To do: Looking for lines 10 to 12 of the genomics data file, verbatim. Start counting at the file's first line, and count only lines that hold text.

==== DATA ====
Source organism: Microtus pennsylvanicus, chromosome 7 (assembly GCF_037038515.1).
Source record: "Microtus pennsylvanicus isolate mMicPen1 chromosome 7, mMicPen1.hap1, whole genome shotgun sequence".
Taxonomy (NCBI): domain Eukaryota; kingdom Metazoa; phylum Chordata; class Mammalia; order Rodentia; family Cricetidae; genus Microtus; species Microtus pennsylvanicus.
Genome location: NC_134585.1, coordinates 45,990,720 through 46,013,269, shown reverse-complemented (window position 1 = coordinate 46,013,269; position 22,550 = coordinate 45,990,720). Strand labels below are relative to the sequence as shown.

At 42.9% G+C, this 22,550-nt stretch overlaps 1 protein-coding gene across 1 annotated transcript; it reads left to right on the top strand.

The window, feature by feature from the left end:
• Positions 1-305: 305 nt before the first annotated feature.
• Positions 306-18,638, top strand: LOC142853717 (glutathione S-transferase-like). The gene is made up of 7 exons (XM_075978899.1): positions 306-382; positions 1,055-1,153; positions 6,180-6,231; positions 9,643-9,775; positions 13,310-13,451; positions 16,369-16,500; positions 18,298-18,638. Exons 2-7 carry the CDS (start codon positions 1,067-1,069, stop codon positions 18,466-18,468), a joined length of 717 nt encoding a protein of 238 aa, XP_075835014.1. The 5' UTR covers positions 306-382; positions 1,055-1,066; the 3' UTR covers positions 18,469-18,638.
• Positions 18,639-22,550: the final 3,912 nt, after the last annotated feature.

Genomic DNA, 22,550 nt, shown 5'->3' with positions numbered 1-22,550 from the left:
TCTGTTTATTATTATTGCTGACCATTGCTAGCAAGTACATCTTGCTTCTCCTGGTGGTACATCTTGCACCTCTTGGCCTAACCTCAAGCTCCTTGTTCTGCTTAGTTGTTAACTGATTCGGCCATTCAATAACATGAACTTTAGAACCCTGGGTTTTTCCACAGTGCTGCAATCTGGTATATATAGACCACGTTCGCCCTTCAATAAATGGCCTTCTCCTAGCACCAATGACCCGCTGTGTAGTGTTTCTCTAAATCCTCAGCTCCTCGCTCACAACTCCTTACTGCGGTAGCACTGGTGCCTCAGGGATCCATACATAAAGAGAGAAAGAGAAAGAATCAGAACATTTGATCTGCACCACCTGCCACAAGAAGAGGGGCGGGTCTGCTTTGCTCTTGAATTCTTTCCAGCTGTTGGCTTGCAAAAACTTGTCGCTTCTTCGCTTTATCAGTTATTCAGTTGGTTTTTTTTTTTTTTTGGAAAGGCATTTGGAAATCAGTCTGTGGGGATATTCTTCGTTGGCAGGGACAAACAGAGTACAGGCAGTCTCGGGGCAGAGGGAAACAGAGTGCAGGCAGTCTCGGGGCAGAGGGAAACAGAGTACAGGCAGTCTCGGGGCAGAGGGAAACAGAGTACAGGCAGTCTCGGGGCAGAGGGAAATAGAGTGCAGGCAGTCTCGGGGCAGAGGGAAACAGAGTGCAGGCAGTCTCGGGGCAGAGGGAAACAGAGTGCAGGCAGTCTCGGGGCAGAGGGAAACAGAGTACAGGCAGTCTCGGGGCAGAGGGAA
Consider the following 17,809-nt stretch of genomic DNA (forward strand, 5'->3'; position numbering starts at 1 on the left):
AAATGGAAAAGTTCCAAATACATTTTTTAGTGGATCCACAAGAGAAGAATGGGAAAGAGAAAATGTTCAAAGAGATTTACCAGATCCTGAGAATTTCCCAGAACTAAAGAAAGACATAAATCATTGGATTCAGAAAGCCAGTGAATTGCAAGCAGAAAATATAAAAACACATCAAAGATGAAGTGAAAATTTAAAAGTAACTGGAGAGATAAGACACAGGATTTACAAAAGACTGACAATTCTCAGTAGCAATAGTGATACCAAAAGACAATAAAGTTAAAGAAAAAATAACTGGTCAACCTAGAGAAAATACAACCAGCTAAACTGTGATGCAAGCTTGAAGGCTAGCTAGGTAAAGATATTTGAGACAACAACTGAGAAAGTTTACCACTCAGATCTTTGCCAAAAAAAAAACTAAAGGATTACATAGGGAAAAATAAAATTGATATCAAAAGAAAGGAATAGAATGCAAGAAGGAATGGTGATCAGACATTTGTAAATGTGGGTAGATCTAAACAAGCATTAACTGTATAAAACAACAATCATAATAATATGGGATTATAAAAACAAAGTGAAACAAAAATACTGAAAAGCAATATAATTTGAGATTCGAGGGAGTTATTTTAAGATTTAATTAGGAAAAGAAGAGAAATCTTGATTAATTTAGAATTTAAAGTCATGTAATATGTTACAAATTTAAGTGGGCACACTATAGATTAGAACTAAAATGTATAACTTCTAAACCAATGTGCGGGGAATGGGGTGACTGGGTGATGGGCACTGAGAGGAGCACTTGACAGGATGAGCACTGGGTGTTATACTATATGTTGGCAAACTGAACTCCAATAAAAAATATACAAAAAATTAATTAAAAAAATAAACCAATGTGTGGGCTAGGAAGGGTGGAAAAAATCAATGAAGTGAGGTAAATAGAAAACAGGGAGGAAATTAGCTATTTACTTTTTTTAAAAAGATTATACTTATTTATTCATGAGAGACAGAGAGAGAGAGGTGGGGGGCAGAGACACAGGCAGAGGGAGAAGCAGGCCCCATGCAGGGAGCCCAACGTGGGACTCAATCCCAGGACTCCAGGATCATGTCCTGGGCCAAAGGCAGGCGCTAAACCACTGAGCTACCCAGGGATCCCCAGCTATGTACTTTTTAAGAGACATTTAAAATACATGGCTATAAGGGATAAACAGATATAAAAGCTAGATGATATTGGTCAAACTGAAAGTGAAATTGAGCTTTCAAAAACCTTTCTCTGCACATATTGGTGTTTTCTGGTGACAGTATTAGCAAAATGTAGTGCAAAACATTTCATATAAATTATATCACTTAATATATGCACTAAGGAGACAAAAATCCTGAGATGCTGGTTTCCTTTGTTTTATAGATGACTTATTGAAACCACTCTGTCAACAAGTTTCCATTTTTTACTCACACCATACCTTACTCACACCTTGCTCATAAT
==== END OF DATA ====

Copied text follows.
Genomic DNA, 22,550 nt, shown 5'->3' with positions numbered 1-22,550 from the left:
TCTGTTTATTATTATTGCTGACCATTGCTAGCAAGTACATCTTGCTTCTCCTGGTGGTACATCTTGCACCTCTTGGCCTAACCTCAAGCTCCTTGTTCTGCTTAGTTGTTAACTGATTCGGCCATTCAATAACATGAACTTTAGAACCCTGGGTTTTTCCACAGTGCTGCAATCTGGTATATATAGACCACGTTCGCCCTTCAATAAATGGCCTTCTCCTAGCACCAATGACCCGCTGTGTAGTGTTTCTCTAAATCCTCAGCTCCTCGCTCACAACTCCTTACTGCGGTAGCACTGGTGCCTCAGGGATCCATACATAAAGAGAGAAAGAGAAAGAATCAGAACATTTGATCTGCACCACCTGCCACAAGAAGAGGGGCGGGTCTGCTTTGCTCTTGAATTCTTTCCAGCTGTTGGCTTGCAAAAACTTGTCGCTTCTTCGCTTTATCAGTTATTCAGTTGGTTTTTTTTTTTTTTTGGAAAGGCATTTGGAAATCAGTCTGTGGGGATATTCTTCGTTGGCAGGGACAAACAGAGTACAGGCAGTCTCGGGGCAGAGGGAAACAGAGTGCAGGCAGTCTCGGGGCAGAGGGAAACAGAGTACAGGCAGTCTCGGGGCAGAGGGAAACAGAGTACAGGCAGTCTCGGGGCAGAGGGAAATAGAGTGCAGGCAGTCTCGGGGCAGAGGGAAACAGAGTGCAGGCAGTCTCGGGGCAGAGGGAAACAGAGTGCAGGCAGTCTCGGGGCAGAGGGAAACAGAGTACAGGCAGTCTCGGGGCAGAGGGAA
Consider the following 17,809-nt stretch of genomic DNA (forward strand, 5'->3'; position numbering starts at 1 on the left):